RIO DE JANEIRO – Brazil’s Congress, Supreme Court, election officials and federal police have been trying to get a response from Telegram, the rapidly growing messaging app, for months. Turns out, all they had to do was ban it.
On Friday, Brazil’s Supreme Court blocked Telegram in the country because the company behind the app ignored a court order.
Then, all of a sudden, Telegram’s chief executive replied — with a pedestrian excuse: his company omitted the court’s email. “I apologize to the Supreme Court of Brazil for our negligence,” said the chief executive, Pavel Durov.
Telegram worked quickly over the weekend to comply with the court order, including by deleting confidential information shared by President Jair Bolsonaro’s account and deleting the account of a prominent supporter of his. Bolsonaro, who has been accused of spreading disinformation.
That action pleased the court. Late Sunday, the court lifted the ban on Telegram.
But Telegram has also gone further in an attempt to avoid being banned. The app has made several other changes in Brazil to combat misinformation on its app, which has worried Brazilian officials ahead of the October presidential election. Telegram said among those changes, they will start promoting verified information in Brazil and mark false posts as incorrect, and ask staff to monitor the 100 most popular channels in Brazil, which account for 95% of views public posts in this country.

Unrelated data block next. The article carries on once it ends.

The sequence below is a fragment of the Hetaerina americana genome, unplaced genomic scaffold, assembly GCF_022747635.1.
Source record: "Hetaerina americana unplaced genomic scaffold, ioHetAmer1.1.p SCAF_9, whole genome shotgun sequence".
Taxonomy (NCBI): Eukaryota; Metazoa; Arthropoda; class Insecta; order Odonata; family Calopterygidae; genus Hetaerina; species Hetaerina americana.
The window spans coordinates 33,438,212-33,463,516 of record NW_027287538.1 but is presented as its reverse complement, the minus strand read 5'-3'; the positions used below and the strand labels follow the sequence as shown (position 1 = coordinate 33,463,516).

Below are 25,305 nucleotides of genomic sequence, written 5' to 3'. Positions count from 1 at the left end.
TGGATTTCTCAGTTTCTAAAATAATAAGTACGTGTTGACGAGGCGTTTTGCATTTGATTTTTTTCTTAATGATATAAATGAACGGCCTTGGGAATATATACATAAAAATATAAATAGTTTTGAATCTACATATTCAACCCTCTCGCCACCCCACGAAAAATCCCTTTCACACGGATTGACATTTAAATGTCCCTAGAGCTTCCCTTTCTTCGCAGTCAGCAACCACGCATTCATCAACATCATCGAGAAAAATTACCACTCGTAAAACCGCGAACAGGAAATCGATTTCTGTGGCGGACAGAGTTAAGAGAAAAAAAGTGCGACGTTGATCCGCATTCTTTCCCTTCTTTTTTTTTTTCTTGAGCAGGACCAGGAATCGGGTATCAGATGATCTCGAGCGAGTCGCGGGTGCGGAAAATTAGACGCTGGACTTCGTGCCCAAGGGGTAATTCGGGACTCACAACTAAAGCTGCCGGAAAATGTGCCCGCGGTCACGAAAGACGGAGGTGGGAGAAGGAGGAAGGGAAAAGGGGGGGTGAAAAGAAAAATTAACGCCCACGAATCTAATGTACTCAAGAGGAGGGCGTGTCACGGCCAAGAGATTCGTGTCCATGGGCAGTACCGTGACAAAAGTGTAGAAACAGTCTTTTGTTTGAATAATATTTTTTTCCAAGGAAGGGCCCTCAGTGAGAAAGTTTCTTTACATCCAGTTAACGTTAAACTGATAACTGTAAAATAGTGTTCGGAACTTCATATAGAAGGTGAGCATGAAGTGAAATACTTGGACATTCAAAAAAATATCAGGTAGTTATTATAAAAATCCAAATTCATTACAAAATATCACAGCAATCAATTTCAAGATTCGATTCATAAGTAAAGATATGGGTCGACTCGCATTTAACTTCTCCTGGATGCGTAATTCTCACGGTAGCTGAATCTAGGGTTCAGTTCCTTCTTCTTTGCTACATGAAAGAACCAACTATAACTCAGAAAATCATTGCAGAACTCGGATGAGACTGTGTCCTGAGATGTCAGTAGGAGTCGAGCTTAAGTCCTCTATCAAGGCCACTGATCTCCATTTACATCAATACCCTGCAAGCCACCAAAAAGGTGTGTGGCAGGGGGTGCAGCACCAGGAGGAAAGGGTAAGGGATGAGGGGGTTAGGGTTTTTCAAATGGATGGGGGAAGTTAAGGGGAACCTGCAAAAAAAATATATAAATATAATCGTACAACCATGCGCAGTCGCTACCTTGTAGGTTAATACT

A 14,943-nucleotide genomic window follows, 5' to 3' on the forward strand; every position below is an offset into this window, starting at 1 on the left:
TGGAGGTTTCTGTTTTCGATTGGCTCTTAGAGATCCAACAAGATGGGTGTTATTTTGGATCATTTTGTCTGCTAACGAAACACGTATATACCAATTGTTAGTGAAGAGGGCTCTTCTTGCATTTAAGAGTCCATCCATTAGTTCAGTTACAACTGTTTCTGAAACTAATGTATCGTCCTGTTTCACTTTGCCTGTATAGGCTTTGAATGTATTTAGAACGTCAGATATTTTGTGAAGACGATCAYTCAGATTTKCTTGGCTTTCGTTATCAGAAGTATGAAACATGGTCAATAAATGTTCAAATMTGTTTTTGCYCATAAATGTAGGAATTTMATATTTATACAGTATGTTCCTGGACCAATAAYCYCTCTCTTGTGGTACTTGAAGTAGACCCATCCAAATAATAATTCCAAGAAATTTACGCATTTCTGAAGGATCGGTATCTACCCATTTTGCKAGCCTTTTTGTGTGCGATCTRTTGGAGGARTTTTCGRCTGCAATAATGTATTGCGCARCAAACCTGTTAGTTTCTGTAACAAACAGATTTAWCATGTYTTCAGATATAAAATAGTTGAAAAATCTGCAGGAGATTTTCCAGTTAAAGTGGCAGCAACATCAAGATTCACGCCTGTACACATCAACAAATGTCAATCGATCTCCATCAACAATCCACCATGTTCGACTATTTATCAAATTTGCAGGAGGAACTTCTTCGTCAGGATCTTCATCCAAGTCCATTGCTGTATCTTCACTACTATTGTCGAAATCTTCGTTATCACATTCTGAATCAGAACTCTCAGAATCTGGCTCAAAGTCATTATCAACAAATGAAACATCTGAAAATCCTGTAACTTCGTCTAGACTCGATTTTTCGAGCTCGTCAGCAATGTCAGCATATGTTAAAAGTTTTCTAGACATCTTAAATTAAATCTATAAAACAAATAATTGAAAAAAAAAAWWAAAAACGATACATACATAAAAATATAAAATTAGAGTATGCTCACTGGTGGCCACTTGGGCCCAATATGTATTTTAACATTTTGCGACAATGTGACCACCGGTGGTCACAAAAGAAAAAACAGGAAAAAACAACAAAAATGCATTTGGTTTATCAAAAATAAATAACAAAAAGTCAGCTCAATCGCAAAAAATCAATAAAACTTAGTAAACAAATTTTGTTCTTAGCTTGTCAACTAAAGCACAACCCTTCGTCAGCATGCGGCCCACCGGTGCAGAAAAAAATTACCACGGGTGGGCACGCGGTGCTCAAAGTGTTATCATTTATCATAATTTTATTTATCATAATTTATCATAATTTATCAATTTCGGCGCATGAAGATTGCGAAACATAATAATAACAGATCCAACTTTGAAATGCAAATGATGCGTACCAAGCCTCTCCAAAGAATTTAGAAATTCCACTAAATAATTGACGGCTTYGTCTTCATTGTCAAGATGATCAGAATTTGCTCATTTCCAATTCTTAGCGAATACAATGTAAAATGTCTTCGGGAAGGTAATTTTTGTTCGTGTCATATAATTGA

“The application is always willing to cooperate with the authorities. What happened was a misunderstanding regarding communication,” said Alan Thomaz, a lawyer for Telegram in Brazil, who was appointed on Sunday as part of Telegram’s response to the court.
The court’s reversal was so swift that the injunction never went into effect. Although the court order took effect in two days, the ban gave internet providers, wireless companies, and Apple and Google five days to comply.
The ban was instituted and lifted by Alexandre de Moraes, a Supreme Court justice who has emerged as a prominent opponent of Mr. Bolsonaro. He is overseeing several investigations into the president and his allies. Mr Bolsonaro criticized the ban, calling it “unacceptable” and his administration quickly protested it in court.
Telegram has long maintained its approach to content on its app, which has made it popular with right-wing users who complain that their views are censored on social networks. more orthodox. That means Telegram has become an important promotional channel for Mr. Bolsonaro, who has amassed nearly 1.1 million followers on the app. His top competitor in the 2020 presidential race, former President Luiz Inácio Lula da Silva, has just under 50,000 people.
Brazil is an important market for Telegram, and losing access to the country would be a huge blow to a company that is becoming famous. Since 2014, Telegram has been downloaded nearly 85 million times in Brazil, with 29% of those coming last year, according to Sensor Tower, an application data company.